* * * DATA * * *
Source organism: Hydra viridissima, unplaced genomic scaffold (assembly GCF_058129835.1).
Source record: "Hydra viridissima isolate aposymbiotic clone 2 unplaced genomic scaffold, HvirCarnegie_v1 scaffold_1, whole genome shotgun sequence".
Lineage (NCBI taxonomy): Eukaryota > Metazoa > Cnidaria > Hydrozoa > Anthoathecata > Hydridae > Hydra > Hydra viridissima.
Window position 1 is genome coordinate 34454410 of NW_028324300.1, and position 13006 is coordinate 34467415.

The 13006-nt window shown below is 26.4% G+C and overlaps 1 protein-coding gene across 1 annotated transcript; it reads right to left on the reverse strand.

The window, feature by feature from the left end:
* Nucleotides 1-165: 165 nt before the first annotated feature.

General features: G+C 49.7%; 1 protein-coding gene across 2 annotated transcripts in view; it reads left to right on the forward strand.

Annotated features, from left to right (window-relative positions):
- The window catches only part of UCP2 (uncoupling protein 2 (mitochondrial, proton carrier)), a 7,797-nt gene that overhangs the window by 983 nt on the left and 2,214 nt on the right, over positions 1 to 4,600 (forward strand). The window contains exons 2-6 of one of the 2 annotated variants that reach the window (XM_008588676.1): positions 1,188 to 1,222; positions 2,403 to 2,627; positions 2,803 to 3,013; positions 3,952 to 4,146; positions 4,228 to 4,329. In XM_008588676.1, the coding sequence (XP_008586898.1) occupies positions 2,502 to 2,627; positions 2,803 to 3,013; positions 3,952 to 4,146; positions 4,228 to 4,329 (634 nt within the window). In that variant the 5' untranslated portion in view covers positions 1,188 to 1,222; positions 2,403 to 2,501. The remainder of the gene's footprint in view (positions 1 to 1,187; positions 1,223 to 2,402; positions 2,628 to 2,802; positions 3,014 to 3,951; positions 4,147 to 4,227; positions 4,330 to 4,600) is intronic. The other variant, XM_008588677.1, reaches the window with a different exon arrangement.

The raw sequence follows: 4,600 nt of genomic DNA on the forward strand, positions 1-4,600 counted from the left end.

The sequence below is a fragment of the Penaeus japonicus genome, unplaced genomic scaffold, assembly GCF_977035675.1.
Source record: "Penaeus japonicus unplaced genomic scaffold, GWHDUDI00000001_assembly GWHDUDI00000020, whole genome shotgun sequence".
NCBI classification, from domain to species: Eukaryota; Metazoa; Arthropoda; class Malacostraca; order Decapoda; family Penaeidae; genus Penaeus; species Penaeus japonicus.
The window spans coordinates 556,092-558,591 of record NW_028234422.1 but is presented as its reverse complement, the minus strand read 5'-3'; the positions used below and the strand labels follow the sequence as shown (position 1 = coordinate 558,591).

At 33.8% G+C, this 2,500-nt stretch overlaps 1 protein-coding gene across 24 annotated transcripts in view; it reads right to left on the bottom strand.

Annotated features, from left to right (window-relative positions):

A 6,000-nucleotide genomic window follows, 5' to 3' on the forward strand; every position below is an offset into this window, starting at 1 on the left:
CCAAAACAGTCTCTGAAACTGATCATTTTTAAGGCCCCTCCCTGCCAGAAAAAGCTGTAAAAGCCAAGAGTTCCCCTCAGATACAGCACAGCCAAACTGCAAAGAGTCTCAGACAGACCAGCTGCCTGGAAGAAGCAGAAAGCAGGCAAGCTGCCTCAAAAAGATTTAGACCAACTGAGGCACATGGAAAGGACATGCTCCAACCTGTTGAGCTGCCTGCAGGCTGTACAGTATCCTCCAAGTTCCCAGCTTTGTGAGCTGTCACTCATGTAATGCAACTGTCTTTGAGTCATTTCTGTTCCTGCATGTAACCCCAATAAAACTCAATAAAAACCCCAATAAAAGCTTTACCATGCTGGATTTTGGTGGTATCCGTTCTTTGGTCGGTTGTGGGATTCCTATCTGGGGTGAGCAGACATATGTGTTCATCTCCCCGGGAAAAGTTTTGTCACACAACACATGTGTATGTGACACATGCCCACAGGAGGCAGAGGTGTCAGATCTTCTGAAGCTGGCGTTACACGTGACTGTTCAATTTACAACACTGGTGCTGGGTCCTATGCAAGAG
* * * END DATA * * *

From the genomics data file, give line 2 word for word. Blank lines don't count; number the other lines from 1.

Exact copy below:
Source record: "Hydra viridissima isolate aposymbiotic clone 2 unplaced genomic scaffold, HvirCarnegie_v1 scaffold_1, whole genome shotgun sequence".